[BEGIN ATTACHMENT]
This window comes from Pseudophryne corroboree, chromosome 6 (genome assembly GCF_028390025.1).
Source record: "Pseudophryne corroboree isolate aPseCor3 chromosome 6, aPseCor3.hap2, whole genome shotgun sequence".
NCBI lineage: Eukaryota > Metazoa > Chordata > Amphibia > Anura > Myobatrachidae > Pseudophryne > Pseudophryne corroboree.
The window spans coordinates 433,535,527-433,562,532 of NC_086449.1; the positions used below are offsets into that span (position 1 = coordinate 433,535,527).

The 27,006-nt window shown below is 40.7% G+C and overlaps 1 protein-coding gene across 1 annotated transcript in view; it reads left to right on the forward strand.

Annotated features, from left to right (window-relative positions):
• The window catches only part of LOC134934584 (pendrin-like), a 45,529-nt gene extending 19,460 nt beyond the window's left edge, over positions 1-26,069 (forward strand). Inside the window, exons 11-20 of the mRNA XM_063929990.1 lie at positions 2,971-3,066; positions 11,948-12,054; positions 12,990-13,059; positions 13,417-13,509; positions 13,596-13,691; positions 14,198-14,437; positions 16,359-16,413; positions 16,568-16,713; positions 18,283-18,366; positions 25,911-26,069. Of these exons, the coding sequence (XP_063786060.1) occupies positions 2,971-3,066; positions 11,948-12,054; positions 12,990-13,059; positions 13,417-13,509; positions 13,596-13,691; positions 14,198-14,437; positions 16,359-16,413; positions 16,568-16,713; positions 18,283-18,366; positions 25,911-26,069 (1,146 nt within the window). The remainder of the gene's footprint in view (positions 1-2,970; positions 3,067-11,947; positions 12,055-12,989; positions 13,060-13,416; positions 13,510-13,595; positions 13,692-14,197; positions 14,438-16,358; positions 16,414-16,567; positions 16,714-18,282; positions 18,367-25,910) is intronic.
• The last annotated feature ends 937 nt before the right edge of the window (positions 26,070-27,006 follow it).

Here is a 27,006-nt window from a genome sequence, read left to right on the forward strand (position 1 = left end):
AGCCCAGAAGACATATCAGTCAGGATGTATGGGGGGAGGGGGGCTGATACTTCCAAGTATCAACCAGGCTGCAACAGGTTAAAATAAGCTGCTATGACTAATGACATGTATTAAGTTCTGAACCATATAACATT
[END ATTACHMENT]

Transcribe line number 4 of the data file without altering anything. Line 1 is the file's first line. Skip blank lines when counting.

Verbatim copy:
The window spans coordinates 433,535,527-433,562,532 of NC_086449.1; the positions used below are offsets into that span (position 1 = coordinate 433,535,527).